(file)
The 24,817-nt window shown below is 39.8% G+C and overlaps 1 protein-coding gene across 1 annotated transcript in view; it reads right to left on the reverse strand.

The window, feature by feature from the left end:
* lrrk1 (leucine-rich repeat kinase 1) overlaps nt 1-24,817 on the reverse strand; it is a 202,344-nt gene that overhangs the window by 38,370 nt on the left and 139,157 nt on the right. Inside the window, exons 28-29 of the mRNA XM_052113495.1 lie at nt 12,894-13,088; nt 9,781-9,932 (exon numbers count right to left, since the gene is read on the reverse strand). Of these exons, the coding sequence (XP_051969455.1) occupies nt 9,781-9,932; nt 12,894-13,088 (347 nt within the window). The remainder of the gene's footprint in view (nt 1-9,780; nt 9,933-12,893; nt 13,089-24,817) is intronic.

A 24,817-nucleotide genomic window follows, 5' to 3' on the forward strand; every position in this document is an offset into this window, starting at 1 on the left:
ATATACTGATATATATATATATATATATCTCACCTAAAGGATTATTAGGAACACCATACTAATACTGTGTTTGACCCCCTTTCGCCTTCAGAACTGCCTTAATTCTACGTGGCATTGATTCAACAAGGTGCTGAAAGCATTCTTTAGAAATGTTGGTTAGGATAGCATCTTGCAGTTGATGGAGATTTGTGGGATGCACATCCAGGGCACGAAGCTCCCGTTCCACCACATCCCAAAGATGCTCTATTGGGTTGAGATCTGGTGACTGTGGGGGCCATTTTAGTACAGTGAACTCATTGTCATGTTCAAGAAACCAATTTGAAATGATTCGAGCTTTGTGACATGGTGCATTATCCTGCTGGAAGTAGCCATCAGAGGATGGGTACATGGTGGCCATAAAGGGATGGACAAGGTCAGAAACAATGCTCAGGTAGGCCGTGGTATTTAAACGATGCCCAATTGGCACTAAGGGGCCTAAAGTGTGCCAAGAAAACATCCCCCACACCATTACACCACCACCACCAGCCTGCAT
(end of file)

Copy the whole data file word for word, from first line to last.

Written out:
The 24,817-nt window shown below is 39.8% G+C and overlaps 1 protein-coding gene across 1 annotated transcript in view; it reads right to left on the reverse strand.

The window, feature by feature from the left end:
* lrrk1 (leucine-rich repeat kinase 1) overlaps nt 1-24,817 on the reverse strand; it is a 202,344-nt gene that overhangs the window by 38,370 nt on the left and 139,157 nt on the right. Inside the window, exons 28-29 of the mRNA XM_052113495.1 lie at nt 12,894-13,088; nt 9,781-9,932 (exon numbers count right to left, since the gene is read on the reverse strand). Of these exons, the coding sequence (XP_051969455.1) occupies nt 9,781-9,932; nt 12,894-13,088 (347 nt within the window). The remainder of the gene's footprint in view (nt 1-9,780; nt 9,933-12,893; nt 13,089-24,817) is intronic.

A 24,817-nucleotide genomic window follows, 5' to 3' on the forward strand; every position in this document is an offset into this window, starting at 1 on the left:
ATATACTGATATATATATATATATATATCTCACCTAAAGGATTATTAGGAACACCATACTAATACTGTGTTTGACCCCCTTTCGCCTTCAGAACTGCCTTAATTCTACGTGGCATTGATTCAACAAGGTGCTGAAAGCATTCTTTAGAAATGTTGGTTAGGATAGCATCTTGCAGTTGATGGAGATTTGTGGGATGCACATCCAGGGCACGAAGCTCCCGTTCCACCACATCCCAAAGATGCTCTATTGGGTTGAGATCTGGTGACTGTGGGGGCCATTTTAGTACAGTGAACTCATTGTCATGTTCAAGAAACCAATTTGAAATGATTCGAGCTTTGTGACATGGTGCATTATCCTGCTGGAAGTAGCCATCAGAGGATGGGTACATGGTGGCCATAAAGGGATGGACAAGGTCAGAAACAATGCTCAGGTAGGCCGTGGTATTTAAACGATGCCCAATTGGCACTAAGGGGCCTAAAGTGTGCCAAGAAAACATCCCCCACACCATTACACCACCACCACCAGCCTGCAT